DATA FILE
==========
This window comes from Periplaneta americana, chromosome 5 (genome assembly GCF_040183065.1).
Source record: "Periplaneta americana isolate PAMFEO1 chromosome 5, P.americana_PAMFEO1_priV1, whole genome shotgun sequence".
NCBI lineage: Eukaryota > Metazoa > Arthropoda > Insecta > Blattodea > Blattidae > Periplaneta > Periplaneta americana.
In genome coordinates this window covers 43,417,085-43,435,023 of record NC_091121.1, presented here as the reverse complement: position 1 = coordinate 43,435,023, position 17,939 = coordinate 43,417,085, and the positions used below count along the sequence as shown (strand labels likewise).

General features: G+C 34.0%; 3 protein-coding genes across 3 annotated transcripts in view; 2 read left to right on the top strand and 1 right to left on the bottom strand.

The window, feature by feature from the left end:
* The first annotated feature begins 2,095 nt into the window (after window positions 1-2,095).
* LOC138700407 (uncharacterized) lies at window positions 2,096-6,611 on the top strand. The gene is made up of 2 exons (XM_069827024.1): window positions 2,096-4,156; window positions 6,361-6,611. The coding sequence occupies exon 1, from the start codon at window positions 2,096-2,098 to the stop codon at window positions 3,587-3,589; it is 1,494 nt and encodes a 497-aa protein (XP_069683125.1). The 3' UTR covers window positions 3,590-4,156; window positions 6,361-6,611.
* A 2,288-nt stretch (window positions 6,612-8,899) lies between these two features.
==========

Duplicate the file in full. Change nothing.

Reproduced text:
This window comes from Periplaneta americana, chromosome 5 (genome assembly GCF_040183065.1).
Source record: "Periplaneta americana isolate PAMFEO1 chromosome 5, P.americana_PAMFEO1_priV1, whole genome shotgun sequence".
NCBI lineage: Eukaryota > Metazoa > Arthropoda > Insecta > Blattodea > Blattidae > Periplaneta > Periplaneta americana.
In genome coordinates this window covers 43,417,085-43,435,023 of record NC_091121.1, presented here as the reverse complement: position 1 = coordinate 43,435,023, position 17,939 = coordinate 43,417,085, and the positions used below count along the sequence as shown (strand labels likewise).

General features: G+C 34.0%; 3 protein-coding genes across 3 annotated transcripts in view; 2 read left to right on the top strand and 1 right to left on the bottom strand.

The window, feature by feature from the left end:
* The first annotated feature begins 2,095 nt into the window (after window positions 1-2,095).
* LOC138700407 (uncharacterized) lies at window positions 2,096-6,611 on the top strand. The gene is made up of 2 exons (XM_069827024.1): window positions 2,096-4,156; window positions 6,361-6,611. The coding sequence occupies exon 1, from the start codon at window positions 2,096-2,098 to the stop codon at window positions 3,587-3,589; it is 1,494 nt and encodes a 497-aa protein (XP_069683125.1). The 3' UTR covers window positions 3,590-4,156; window positions 6,361-6,611.
* A 2,288-nt stretch (window positions 6,612-8,899) lies between these two features.